Some streets away from where white-collared workers swagger and late night shoppers slowly shuffle, a blue and white polythene crime tape shimmies in the chill breeze. An impatient gust points one loose end of this tape like an accusing finger at two figures eschewing the slippery pavement and walking unsteadily down the middle of the icy but gritted road.

Such movement in this, the city’s louche Spanish quarter that calls unceasingly to the free spirits and the freaks, is unremarkable. Indeed, it is not to this duo – which, as it approaches, we now see comprises two hunched and shivering policemen – that I wish to draw the reader’s attention. Rather, we travel back along the tape to the watcher of the scene – an old man of 70, or 80, perhaps. It is his concentrated stare at the couple which is singular to this setting.

The Spanish quarter is his home and by day he sleeps and by night he sits outside the Tapas and Flamenco bars, tolerated by most, liked by fewer. His gaze ordinarily is languid and wide-ranging, alcohol curbing the desire or ability to focus. On waking or on stumbling upon the anomalies or allurements of his terrain, his eyes – as now – will stop their idle sweep and fix on the object of his interest. Then he stares out unsparingly from his wrinkled face, its once Mediterranean tinge now ruddy and decayed from the rawness of the wind and the excess of beer.

‘Uh, buenas noches, senor!’ Jesus Martinez  – now addressed only as hombre or Viejo in Spanish, mate or old man in English – can tell that the younger and clearly stupider of the two English policemen is proud of his bold linguistic adventure. Jesus feels random emotions of gratitude, contempt and anger when the English try to speak his native tongue. But a miniscule twitch of his raggedy grey beard reveals nothing of his thoughts on this occasion. What’s more, he knows the policemen are here to ask if he saw anything yesterday, and will be revealing nothing about that, too.

He observes the slightest of twitches of the second policeman’s nose as he glances along the street. There is satisfaction in the sensibilities of this lanky culo being offended by the rank, stale smell of urine, booze and debauchery. He lets out a quiet fart.

‘Ahem! Well, you must know why we’re here, Mr, er… Senor. You speak English, am I right?’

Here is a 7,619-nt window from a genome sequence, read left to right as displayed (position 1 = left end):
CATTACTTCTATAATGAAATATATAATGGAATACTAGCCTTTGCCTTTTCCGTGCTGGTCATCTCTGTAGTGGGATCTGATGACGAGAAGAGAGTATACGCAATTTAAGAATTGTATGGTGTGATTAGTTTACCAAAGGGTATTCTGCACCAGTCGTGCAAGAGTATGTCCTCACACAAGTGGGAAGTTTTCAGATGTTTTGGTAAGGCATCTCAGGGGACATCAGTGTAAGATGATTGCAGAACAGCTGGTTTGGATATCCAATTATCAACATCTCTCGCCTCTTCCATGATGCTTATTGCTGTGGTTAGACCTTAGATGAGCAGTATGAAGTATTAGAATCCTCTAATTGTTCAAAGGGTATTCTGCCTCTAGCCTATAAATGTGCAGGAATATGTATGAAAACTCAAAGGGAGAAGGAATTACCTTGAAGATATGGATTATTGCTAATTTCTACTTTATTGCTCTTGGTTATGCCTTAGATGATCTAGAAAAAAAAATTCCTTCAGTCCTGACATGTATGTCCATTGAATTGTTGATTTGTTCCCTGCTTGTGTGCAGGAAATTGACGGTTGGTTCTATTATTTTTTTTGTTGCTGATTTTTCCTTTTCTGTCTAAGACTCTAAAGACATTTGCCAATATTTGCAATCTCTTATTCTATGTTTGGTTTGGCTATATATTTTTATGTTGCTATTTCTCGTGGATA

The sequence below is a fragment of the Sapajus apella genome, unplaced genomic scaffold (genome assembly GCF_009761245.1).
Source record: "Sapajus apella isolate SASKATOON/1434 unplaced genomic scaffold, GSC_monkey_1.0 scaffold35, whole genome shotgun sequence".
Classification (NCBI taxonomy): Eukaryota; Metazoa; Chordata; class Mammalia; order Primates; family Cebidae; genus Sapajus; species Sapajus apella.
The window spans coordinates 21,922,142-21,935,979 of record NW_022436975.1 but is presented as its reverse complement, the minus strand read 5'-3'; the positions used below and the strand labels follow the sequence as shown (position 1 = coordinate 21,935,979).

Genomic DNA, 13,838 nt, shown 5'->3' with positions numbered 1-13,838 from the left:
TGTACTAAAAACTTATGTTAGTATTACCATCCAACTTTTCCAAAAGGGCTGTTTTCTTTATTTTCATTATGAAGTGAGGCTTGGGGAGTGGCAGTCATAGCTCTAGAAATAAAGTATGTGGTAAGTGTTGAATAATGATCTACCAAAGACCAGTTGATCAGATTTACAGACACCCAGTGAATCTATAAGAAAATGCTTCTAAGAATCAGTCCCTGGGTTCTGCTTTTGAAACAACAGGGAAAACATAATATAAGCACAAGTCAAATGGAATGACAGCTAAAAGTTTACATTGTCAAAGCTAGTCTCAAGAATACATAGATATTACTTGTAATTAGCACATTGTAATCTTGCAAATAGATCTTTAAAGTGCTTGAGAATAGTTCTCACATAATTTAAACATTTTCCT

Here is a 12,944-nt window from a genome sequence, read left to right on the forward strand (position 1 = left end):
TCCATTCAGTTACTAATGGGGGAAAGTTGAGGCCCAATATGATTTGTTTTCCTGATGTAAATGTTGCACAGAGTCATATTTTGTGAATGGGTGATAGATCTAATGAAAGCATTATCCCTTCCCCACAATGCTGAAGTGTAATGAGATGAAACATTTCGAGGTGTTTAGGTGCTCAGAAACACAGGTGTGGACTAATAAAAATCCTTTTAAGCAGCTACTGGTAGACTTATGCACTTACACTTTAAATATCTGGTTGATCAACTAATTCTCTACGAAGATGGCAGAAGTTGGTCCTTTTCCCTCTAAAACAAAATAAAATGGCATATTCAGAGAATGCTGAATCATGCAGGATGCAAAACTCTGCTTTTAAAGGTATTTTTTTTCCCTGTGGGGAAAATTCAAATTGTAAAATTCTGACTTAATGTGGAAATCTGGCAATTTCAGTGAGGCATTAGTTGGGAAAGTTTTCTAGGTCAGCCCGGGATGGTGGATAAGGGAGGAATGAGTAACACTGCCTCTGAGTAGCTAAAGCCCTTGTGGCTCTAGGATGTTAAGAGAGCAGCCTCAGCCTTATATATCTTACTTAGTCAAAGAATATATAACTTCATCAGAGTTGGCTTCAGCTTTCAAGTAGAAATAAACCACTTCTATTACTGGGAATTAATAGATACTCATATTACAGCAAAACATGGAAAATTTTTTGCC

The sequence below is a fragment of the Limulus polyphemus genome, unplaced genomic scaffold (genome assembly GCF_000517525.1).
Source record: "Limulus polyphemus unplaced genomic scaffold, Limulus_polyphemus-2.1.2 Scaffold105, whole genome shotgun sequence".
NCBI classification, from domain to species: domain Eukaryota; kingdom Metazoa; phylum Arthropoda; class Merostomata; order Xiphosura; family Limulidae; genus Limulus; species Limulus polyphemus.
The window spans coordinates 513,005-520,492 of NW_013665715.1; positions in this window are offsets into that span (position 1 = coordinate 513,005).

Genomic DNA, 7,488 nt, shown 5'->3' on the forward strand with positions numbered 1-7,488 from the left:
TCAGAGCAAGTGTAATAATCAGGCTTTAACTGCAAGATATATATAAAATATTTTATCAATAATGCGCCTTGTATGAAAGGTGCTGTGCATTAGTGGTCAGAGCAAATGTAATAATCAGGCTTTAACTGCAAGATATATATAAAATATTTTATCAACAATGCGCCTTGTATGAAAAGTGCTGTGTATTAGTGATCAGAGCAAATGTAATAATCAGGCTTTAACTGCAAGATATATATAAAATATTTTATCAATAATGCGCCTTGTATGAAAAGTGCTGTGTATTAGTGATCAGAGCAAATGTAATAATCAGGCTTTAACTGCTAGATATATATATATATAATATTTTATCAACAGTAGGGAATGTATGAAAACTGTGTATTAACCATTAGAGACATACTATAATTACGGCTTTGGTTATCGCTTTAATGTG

pre-spring blues

I went a bit stir crazy this Winter, too many snow-ins and dark afternoons. I don’t usually get like that, but Winter in the countryside is more full on than it was in London.

Today the sun’s colouring everything green rather than grey. I planted some gladioli bulbs (residual homage to Morrissey – sad, I know) and tried not to tramp on too many crocuses. (Croci?)

I’ve also been procrastinating, my favourite energy draining, pointless hobby. Admittedly, the boiler man had to be made a cup of tea (I’m definitely putting off  addressing the idea of a new boiler – £600?? surely not??!). And the car had to be dropped off to the garage before the exhaust fell off.  Plus I had e-mails to reply to and Verboticisms to create.

All this patching up of domestic equipment that’s been worn out by Winter is fuel for my creative writing prompt (to write about a home) for my local writer’s group. I managed to write a three page piece which was all over the place in tone and had a strong sense of place, but lacked insight into the character. I loved writing it, but it needs a re-write before I’d take it to read out to the group.

If any other ex-Open University students (or other budding writers) are reading this, I’d love to read your take on that exercise.  And I’ll post mine (when I’ve written something I’m happy with).

I never thought…

..that I’d write about cats.

I promise I won’t send links to kittens playing the ukulele on YouTube.

It’s just that all day while  J’s been in London I’ve been fantasizing and obsessing over this sharp-looking cool cat . I’ve wanted a cat for ages and never could cos we lived in a flat in central London and went away a lot.

Now we’re living in the middle of nowhere and the Cats Protection League are trying to find a home for Pippin who’s six months old and likes laps and is meant to live with us, I just know it. Even if he is named after a hobbit.

I’ve arranged to meet him, booked a guy to come and install cat flaps and cleared out all cat-level dangerous items.

J doesn’t know yet because he’s having meetings at the Groucho about writing horror film scripts.

Yeah, I know, I should be writing about that instead, right?

Well, sorry. Pippin wins out over films for today. I’ll blog about the frock I’ll be wearing when he’s won the Oscar.